Indian Journal of Critical Care Medicine
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   2007| April-June  | Volume 11 | Issue 2  
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Acute ingestion of copper sulphate: A review on its clinical manifestations and management
Kavitha Saravu, Jimmy Jose, Mahadeva N Bhat, Beena Jimmy, BA Shastry
April-June 2007, 11(2):74-80
Ingestion of copper sulphate is an uncommon mode of poisoning in the Indian subcontinent. Cases are mainly suicidal in nature. The clinical course of the copper sulphate intoxicated patient is often complex involving intravascular hemolysis, jaundice and renal failure. The treatment is mainly supportive. In severe cases methemoglobinemia needs treatment. Mortality is quite high in severe cases. A comprehensive review of the clinical presentation and management of copper sulphate poisoning is done.
  43,131 1,485 16
The utilities of the therapeutic intervention scoring system (TISS-28)
Seetharaman Hariharan, Deryk Chen, Lorna Merritt-Charles, Nahmorah Bobb, Loren DeFreitas, Joann Mohamed Andre Esdelle-Thomas, Delise Charles, Karen Colley, Elise Renaud
April-June 2007, 11(2):61-66
Background and Aims: The study evaluates the utility of therapeutic intervention scoring system (TISS-28) in quantifying the resource utilization, costs and predicting outcome of critically ill patients. Materials and Methods: TISS-28 was prospectively applied to patients consecutively admitted to the intensive care units (ICU) of three public teaching hospitals and two private hospitals in Trinidad on a daily basis for a period of eight weeks. Demographic data, diagnoses on admission, nurse-patient ratio, ICU length of stay and hospital outcomes were recorded. Simplified acute physiology score (SAPS)-II was applied for all adult patients. Costs were calculated from data collected from the public hospitals in relation to TISS-28 score. Results : TISS-28 scores of five hundred and ninety-five patient-days were analyzed. The median daily TISS-28 per patient was 27 [24.5, 30.6 quartiles (IQR)]; the median day-1 TISS-28 score was 29 (25, 33 IQR) and the median last day TISS-28 score was 25 (21, 30 IQR). The overall average TISS per nurse was 26.2 per day. The mean cost per patient per day was 414 US dollars. The discriminatory function of day-1 TISS-28 as a prognostic scoring system was less compared to SAPS II as shown by the area under the receiver operating characteristic curve (0.65 compared to 0.71). Conclusions: TISS-28 is useful for evaluating the resource utilization and costs and may not be useful as a prognostic scoring system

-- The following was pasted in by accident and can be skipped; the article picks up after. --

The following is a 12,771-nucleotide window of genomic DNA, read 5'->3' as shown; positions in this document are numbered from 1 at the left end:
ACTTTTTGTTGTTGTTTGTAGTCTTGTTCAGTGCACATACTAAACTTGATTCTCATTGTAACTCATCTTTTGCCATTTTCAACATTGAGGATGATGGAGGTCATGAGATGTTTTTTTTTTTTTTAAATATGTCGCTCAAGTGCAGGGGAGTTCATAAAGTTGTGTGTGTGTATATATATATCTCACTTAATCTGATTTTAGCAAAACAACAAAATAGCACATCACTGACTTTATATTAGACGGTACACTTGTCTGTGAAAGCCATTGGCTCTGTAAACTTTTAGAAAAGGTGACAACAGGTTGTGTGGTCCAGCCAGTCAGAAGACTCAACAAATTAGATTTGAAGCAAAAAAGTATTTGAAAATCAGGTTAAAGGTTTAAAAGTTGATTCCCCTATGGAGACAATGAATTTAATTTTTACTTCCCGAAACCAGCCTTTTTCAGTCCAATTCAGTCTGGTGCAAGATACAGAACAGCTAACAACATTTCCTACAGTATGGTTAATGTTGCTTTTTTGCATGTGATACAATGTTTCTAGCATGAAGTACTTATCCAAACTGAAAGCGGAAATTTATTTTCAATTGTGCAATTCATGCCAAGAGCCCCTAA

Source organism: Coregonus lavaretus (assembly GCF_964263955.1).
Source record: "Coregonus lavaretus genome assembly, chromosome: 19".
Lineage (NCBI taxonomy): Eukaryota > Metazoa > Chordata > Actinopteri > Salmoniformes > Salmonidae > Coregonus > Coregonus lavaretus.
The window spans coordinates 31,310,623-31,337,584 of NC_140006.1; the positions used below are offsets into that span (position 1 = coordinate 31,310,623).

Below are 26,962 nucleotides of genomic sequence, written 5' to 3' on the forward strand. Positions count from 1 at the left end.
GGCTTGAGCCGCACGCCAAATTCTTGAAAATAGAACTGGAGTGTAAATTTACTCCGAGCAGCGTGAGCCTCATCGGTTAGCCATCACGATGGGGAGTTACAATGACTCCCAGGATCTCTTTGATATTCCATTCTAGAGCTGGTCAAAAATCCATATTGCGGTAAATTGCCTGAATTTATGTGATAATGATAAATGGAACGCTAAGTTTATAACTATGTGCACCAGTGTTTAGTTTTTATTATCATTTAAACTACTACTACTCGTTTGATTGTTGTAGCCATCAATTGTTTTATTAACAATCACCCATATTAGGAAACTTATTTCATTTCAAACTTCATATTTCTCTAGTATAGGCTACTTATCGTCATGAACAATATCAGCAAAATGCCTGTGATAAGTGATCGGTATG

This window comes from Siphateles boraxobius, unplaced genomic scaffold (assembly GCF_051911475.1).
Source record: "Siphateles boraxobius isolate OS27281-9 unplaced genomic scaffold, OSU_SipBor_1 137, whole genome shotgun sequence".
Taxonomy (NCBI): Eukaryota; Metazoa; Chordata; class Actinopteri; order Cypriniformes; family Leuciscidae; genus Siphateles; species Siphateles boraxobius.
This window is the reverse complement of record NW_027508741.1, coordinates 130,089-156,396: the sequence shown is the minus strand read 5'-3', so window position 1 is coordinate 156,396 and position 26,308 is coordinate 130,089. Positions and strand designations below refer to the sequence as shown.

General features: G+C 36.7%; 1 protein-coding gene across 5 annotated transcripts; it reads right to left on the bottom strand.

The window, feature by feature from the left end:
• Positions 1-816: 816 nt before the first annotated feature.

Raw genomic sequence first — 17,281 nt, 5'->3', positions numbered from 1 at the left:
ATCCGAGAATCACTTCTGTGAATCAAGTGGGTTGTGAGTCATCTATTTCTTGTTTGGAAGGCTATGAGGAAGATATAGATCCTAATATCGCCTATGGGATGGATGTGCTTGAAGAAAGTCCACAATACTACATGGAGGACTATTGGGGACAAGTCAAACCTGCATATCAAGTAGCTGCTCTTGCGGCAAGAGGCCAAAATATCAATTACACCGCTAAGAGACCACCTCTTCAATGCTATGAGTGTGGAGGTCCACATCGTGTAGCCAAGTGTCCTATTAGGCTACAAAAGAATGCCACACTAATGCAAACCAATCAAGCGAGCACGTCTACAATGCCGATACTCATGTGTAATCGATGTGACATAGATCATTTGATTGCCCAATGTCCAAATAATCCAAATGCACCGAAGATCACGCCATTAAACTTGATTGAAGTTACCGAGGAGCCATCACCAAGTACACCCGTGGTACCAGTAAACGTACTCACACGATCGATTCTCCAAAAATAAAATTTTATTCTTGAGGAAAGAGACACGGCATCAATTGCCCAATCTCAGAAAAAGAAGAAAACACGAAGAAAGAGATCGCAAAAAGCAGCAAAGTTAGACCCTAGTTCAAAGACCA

12,215 859 2
Study of antibiotic sensitivity pattern of methicillin-resistant Staphylococcus aureus
Summaiya Mulla, Manish Patel, Latika Shah, Geeta Vaghela
April-June 2007, 11(2):99-101
There is a growing concern about the rapid rise in resistance of Staphylococcus aureus to antimicrobial agents. Our objective was to determine the prevalence and pattern of antibiotic sensitivity among Methicillin-resistant and Methicillin-sensitive Staphylococcus aureus in Surat, South Gujarat, India. Covering the period of three months from August-2004 to October 2004, we processed the samples of Pus, Urine, Blood, high vaginal swabs, Sputum, throat swabs, drains and ear swabs received from New Civil Hospital, Surat. Total 135 Staphylococci were isolated, out of which, 48 (35.55%) were coagulase positive. These coagulase positive Staphylococci isolates were screened for Methicillin-resistance by a slide latex agglutination kit for the rapid detection of PBP2' (Penicillin binding protein 2a). Sensitivity to amikacin, erythromycin, clindamycin and tetracycline were also carried out following Kirbey Bauer disc diffusion method. Methicillin resistance among the Staphylococcus aureus isolates was 39.5%. Resistance to all antibiotics tested among the Methicillin-resistance and Methicillin-sensitive, staphylococci was found to be 26.3% and 6.8% respectively, which is statistically significant. Methicillin-resistance is a useful marker in selecting appropriate antimicrobial agents for treatment of infections caused by S. aureus changing pattern of resistance of S. aureus makes its periodic surveillance mandatory.
  9,938 874 6
Neonatal resuscitation
Sarin H Kapoor, D Kapoor
April-June 2007, 11(2):81-89
There have been important advances in the science of neonatal resuscitation and various international resuscitation committees have formulated evidence-based recommendations for the performance of resuscitation at birth. The new guidelines for resuscitation at birth were developed by International Liaison Committee on Resuscitation (ILCOR) and were presented at 2005 International Consensus Conference on Emergency Cardiovascular Care and Cardiopulmonary Resuscitation Science with treatment Recommendations. The European Resuscitation Council (ERC) and American Heart Association (AHA) further tailored the guidelines to meet their specific needs. In this article we have discussed the new resuscitation guidelines for newborns issued by ILCOR, American Heart Association and European Resuscitation Council.